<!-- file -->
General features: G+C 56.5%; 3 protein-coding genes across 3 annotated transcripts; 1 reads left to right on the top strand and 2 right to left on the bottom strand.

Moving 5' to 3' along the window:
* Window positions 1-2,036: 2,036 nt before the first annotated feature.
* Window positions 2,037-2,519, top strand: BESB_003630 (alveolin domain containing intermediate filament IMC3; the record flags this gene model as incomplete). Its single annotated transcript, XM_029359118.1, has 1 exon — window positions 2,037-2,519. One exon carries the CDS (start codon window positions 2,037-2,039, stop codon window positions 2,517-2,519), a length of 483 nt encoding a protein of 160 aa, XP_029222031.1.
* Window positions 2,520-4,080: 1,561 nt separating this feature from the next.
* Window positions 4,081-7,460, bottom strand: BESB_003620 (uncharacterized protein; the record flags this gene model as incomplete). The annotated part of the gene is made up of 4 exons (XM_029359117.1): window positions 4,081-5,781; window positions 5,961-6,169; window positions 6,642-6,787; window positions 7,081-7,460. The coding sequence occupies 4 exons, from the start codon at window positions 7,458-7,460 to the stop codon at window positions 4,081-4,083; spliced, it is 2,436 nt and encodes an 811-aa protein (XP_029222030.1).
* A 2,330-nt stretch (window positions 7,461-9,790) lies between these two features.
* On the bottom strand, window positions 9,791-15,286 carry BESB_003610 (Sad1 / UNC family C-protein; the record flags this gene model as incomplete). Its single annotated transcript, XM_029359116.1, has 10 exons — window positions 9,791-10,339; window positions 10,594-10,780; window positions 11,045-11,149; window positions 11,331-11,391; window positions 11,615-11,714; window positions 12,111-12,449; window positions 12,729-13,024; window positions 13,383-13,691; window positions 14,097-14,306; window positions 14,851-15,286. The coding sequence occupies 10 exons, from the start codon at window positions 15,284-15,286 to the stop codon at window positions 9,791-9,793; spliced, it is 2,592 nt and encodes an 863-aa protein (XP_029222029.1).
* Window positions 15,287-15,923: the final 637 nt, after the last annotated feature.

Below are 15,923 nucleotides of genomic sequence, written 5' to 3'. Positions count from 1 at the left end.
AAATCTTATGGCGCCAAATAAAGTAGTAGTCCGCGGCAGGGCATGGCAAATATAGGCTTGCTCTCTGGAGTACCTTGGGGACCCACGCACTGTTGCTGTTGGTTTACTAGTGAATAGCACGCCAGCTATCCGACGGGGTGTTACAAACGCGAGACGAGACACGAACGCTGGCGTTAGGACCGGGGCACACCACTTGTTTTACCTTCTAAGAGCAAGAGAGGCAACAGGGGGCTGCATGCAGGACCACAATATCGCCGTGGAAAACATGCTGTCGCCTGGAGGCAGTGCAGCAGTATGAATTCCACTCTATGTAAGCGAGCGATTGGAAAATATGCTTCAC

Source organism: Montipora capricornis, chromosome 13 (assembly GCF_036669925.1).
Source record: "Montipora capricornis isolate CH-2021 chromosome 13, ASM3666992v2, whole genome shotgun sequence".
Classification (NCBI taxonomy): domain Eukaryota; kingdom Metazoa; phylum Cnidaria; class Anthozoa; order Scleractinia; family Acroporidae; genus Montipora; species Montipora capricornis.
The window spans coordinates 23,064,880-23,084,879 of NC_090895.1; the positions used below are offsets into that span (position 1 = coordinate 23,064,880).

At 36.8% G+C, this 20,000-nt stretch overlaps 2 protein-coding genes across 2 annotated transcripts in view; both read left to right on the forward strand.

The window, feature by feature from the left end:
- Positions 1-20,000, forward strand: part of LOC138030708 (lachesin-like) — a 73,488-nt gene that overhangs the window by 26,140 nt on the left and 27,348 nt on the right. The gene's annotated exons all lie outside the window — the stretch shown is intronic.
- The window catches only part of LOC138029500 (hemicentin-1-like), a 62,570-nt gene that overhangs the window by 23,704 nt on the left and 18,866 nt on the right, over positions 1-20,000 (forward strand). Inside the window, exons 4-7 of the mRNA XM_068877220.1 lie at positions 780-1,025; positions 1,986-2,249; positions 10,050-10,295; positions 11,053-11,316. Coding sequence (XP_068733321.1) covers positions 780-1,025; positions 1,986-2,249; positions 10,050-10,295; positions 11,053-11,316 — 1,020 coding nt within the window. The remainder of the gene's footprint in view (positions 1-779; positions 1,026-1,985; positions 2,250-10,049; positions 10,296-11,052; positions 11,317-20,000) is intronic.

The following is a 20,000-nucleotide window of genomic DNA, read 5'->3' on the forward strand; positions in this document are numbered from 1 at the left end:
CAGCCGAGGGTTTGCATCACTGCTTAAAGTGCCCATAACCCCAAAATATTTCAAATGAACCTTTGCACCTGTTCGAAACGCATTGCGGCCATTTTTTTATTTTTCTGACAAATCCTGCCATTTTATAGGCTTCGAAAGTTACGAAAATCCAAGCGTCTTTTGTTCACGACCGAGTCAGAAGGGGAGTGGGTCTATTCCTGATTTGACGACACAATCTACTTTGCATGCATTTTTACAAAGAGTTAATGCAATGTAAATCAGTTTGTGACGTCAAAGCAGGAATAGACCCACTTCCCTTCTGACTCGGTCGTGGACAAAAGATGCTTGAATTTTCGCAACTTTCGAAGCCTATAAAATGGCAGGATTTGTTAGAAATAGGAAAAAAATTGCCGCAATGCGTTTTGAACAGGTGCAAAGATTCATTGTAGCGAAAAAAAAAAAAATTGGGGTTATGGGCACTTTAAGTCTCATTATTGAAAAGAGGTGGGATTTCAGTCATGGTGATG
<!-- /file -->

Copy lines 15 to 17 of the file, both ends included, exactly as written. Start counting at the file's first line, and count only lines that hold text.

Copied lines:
The window spans coordinates 23,064,880-23,084,879 of NC_090895.1; the positions used below are offsets into that span (position 1 = coordinate 23,064,880).

At 36.8% G+C, this 20,000-nt stretch overlaps 2 protein-coding genes across 2 annotated transcripts in view; both read left to right on the forward strand.

The window, feature by feature from the left end: